The Better Way To Serve Today’S Savvy Customers: “Build It When They Come”
When it comes to understanding customer preferences, second-guessing them can be an expensive gamble.
We’ve seen this in action with the traditional approach to mass-producing products.
Companies build up a factory, hire workers and fire up the assembly line with no real idea of who they’re producing for or when they’ll buy.
The result? They spend on storage and land just to keep all their stock until an order is placed – only then do they ship out.
Overly optimistic sales forecasts lead to mountains of unsold that require more storage, more land and more costs.
And with long lead times, it’s costly to keep enough raw material and parts on hand at all times.
In conclusion, second-guessing customers is expensive!
How Just-In-Time Manufacturing Allows Automakers To Generate Profits In Difficult Conditions
When it comes to profitably making cars, context plays an important role in determining the production process.
For most of American history, Henry Ford’s factories used expensive machines and lots of resources to create cars in bulk.
This worked well because there was easily enough demand and resources available in the United States at that time so there were no real costs associated with warehousing large amounts of parts and materials.
However, in postwar Japan where resources were scarce and the automobile market was much smaller, Taiichi Ohno – an industrial engineer from Toyota – had to look for more cost-effective solutions.
He found a better way when he visited a self-service store in America – why should cars be made based on generic factory lines when you can produce them specifically for customers’ orders?
That’s how just-in-time production came about; cars are only produced when customers take one off the shelf and pay for it, thus eliminating all guesswork related to mass production of parts and materials – reducing overheads by not having excess stockpiles of inventory waiting around!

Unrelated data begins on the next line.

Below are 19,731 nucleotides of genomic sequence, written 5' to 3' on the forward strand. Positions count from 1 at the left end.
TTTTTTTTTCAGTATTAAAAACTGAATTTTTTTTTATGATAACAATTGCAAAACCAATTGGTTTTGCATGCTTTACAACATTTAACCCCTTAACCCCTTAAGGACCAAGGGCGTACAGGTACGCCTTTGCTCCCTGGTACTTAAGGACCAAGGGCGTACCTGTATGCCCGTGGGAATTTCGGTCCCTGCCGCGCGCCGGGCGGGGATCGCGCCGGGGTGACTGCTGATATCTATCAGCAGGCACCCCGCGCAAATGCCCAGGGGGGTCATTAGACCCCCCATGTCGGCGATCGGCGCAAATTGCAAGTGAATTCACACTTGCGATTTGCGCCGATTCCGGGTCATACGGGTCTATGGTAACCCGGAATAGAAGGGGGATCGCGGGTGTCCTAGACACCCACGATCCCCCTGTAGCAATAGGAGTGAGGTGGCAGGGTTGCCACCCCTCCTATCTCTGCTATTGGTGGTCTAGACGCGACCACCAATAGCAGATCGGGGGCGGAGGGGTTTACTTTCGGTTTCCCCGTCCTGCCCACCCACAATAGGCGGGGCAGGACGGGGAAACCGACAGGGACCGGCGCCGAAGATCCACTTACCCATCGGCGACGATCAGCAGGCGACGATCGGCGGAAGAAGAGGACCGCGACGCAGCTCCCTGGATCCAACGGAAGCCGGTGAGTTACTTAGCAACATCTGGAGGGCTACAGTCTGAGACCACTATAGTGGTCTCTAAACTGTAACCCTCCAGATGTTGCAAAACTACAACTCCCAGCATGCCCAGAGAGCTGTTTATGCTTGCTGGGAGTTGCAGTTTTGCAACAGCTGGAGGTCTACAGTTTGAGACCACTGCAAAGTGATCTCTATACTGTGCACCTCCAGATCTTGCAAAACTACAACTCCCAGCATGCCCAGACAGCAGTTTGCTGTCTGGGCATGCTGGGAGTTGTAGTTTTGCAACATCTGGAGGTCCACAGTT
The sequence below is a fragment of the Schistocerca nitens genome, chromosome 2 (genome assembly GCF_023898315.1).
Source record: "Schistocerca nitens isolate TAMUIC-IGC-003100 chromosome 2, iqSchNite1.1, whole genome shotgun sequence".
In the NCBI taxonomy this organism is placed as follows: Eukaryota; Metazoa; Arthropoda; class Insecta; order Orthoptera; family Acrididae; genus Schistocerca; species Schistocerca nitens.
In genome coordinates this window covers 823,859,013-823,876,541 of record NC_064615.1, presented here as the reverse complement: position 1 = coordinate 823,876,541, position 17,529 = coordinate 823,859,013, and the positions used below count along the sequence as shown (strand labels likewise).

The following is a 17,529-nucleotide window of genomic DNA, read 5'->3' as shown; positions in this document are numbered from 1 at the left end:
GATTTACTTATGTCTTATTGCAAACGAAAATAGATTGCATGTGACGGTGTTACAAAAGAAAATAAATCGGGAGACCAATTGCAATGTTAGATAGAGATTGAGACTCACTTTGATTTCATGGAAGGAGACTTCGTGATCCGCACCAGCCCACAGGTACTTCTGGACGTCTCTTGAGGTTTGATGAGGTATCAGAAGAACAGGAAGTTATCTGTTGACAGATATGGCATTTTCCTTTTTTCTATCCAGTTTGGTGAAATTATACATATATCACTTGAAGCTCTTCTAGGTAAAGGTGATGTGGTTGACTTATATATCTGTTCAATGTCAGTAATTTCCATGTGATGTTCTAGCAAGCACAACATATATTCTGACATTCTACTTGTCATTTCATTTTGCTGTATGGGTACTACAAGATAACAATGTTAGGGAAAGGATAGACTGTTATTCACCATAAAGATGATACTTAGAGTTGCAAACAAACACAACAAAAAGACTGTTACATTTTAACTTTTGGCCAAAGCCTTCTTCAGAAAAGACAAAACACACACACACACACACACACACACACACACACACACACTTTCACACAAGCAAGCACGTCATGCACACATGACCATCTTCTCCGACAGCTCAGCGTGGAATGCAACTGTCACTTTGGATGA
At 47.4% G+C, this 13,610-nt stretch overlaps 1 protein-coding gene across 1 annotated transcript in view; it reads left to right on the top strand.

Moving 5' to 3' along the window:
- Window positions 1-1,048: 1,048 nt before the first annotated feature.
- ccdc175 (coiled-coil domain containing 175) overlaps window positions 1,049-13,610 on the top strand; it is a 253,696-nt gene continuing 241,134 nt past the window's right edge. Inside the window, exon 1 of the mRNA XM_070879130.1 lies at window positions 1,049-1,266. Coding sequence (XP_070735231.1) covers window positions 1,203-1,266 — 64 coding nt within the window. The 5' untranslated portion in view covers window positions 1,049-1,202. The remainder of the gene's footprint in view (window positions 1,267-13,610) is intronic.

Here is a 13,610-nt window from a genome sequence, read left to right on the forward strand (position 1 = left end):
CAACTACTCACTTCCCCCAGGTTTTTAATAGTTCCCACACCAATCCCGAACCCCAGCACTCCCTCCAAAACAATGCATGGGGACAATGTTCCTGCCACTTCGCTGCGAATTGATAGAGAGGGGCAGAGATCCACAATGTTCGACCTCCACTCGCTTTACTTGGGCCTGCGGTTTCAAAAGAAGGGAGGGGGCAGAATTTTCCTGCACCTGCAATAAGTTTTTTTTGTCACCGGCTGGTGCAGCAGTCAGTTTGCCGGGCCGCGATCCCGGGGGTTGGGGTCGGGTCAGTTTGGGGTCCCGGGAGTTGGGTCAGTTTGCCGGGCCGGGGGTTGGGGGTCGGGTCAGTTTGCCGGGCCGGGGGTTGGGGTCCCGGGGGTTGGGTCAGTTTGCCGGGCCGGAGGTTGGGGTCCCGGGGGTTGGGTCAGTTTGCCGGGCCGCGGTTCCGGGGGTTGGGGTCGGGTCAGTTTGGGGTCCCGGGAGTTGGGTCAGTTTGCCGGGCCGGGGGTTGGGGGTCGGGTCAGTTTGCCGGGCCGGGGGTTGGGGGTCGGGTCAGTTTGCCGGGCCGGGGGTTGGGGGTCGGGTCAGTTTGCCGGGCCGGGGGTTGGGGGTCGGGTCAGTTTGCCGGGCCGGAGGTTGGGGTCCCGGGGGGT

Working to order reduces costs and overhead since you’re only paying for what you need when you need it.
The Benefits Of Pull Systems Over Push Systems In Manufacturing
The Strategic Kaizen™ system developed by Toyota has revolutionized the way we think about production.
Instead of pushing raw materials along the production line according to forecasts and predictions, the pull system allows machines to set their own pace via signals.
This creates a much more efficient and reliable environment in which widgets can be produced.
When it comes down to it, pulling is definitely easier than pushing when it comes to manufacturing processes.
By letting each machine set its own pace based on customer orders, you no longer have overly-optimistic forecasts that lead to overproduction or bottlenecks due to different machines working at different speeds.
Plus, you don’t need kanban boards filled with information that can easily become outdated; all the data is right there in the signals between your machines.
Muda, Mura, And Muri: Understanding The Different Forms Of Waste That Cost Us Money
Taiichi Ohno loathed “muda” or waste in all its forms, and it’s not hard to see why.